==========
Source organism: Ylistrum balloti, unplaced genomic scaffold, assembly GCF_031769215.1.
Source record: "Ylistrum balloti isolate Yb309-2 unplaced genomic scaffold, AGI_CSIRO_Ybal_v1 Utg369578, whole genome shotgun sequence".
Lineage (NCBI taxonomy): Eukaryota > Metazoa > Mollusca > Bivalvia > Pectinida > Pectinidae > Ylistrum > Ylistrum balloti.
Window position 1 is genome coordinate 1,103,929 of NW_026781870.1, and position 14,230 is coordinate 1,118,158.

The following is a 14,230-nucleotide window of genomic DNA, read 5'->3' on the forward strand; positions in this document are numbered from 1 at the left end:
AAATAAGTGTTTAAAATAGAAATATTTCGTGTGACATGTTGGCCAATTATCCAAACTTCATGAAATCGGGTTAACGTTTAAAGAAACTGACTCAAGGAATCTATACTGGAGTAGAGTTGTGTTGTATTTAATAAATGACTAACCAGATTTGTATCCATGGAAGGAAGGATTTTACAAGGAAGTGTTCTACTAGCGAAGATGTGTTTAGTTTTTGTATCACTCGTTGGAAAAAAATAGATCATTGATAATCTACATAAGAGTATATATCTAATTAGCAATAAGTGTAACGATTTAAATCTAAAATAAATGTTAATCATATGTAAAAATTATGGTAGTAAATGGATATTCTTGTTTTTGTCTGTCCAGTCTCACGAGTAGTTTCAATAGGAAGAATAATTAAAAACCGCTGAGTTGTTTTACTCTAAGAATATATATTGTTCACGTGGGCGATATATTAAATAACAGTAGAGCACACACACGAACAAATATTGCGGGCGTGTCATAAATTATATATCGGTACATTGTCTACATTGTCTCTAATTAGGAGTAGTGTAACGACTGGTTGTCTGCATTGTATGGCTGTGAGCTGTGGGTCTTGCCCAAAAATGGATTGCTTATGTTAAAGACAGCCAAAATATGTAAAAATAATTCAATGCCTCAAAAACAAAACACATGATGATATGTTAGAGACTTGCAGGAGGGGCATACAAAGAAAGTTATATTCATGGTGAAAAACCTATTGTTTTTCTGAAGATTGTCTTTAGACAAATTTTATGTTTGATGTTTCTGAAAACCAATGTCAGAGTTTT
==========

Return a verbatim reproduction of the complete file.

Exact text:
Source organism: Ylistrum balloti, unplaced genomic scaffold, assembly GCF_031769215.1.
Source record: "Ylistrum balloti isolate Yb309-2 unplaced genomic scaffold, AGI_CSIRO_Ybal_v1 Utg369578, whole genome shotgun sequence".
Lineage (NCBI taxonomy): Eukaryota > Metazoa > Mollusca > Bivalvia > Pectinida > Pectinidae > Ylistrum > Ylistrum balloti.
Window position 1 is genome coordinate 1,103,929 of NW_026781870.1, and position 14,230 is coordinate 1,118,158.

The following is a 14,230-nucleotide window of genomic DNA, read 5'->3' on the forward strand; positions in this document are numbered from 1 at the left end:
AAATAAGTGTTTAAAATAGAAATATTTCGTGTGACATGTTGGCCAATTATCCAAACTTCATGAAATCGGGTTAACGTTTAAAGAAACTGACTCAAGGAATCTATACTGGAGTAGAGTTGTGTTGTATTTAATAAATGACTAACCAGATTTGTATCCATGGAAGGAAGGATTTTACAAGGAAGTGTTCTACTAGCGAAGATGTGTTTAGTTTTTGTATCACTCGTTGGAAAAAAATAGATCATTGATAATCTACATAAGAGTATATATCTAATTAGCAATAAGTGTAACGATTTAAATCTAAAATAAATGTTAATCATATGTAAAAATTATGGTAGTAAATGGATATTCTTGTTTTTGTCTGTCCAGTCTCACGAGTAGTTTCAATAGGAAGAATAATTAAAAACCGCTGAGTTGTTTTACTCTAAGAATATATATTGTTCACGTGGGCGATATATTAAATAACAGTAGAGCACACACACGAACAAATATTGCGGGCGTGTCATAAATTATATATCGGTACATTGTCTACATTGTCTCTAATTAGGAGTAGTGTAACGACTGGTTGTCTGCATTGTATGGCTGTGAGCTGTGGGTCTTGCCCAAAAATGGATTGCTTATGTTAAAGACAGCCAAAATATGTAAAAATAATTCAATGCCTCAAAAACAAAACACATGATGATATGTTAGAGACTTGCAGGAGGGGCATACAAAGAAAGTTATATTCATGGTGAAAAACCTATTGTTTTTCTGAAGATTGTCTTTAGACAAATTTTATGTTTGATGTTTCTGAAAACCAATGTCAGAGTTTT